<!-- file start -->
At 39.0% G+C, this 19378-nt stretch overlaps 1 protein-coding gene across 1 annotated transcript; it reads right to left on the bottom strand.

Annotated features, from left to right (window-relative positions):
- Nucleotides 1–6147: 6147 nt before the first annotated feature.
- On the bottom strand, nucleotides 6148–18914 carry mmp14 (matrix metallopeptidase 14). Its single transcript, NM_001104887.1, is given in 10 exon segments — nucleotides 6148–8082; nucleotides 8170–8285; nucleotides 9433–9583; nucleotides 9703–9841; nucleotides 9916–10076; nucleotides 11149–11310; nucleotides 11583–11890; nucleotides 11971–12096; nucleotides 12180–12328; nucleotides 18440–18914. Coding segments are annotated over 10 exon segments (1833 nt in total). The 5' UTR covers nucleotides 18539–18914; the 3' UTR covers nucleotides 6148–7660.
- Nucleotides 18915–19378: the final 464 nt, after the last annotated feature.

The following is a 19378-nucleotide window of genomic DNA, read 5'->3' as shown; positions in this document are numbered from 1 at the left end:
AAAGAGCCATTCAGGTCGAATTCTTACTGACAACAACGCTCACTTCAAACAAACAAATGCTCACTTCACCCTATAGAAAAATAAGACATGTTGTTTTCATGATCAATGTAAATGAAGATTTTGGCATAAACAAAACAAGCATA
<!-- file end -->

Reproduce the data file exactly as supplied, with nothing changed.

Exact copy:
At 39.0% G+C, this 19378-nt stretch overlaps 1 protein-coding gene across 1 annotated transcript; it reads right to left on the bottom strand.

Annotated features, from left to right (window-relative positions):
- Nucleotides 1–6147: 6147 nt before the first annotated feature.
- On the bottom strand, nucleotides 6148–18914 carry mmp14 (matrix metallopeptidase 14). Its single transcript, NM_001104887.1, is given in 10 exon segments — nucleotides 6148–8082; nucleotides 8170–8285; nucleotides 9433–9583; nucleotides 9703–9841; nucleotides 9916–10076; nucleotides 11149–11310; nucleotides 11583–11890; nucleotides 11971–12096; nucleotides 12180–12328; nucleotides 18440–18914. Coding segments are annotated over 10 exon segments (1833 nt in total). The 5' UTR covers nucleotides 18539–18914; the 3' UTR covers nucleotides 6148–7660.
- Nucleotides 18915–19378: the final 464 nt, after the last annotated feature.

The following is a 19378-nucleotide window of genomic DNA, read 5'->3' as shown; positions in this document are numbered from 1 at the left end:
AAAGAGCCATTCAGGTCGAATTCTTACTGACAACAACGCTCACTTCAAACAAACAAATGCTCACTTCACCCTATAGAAAAATAAGACATGTTGTTTTCATGATCAATGTAAATGAAGATTTTGGCATAAACAAAACAAGCATA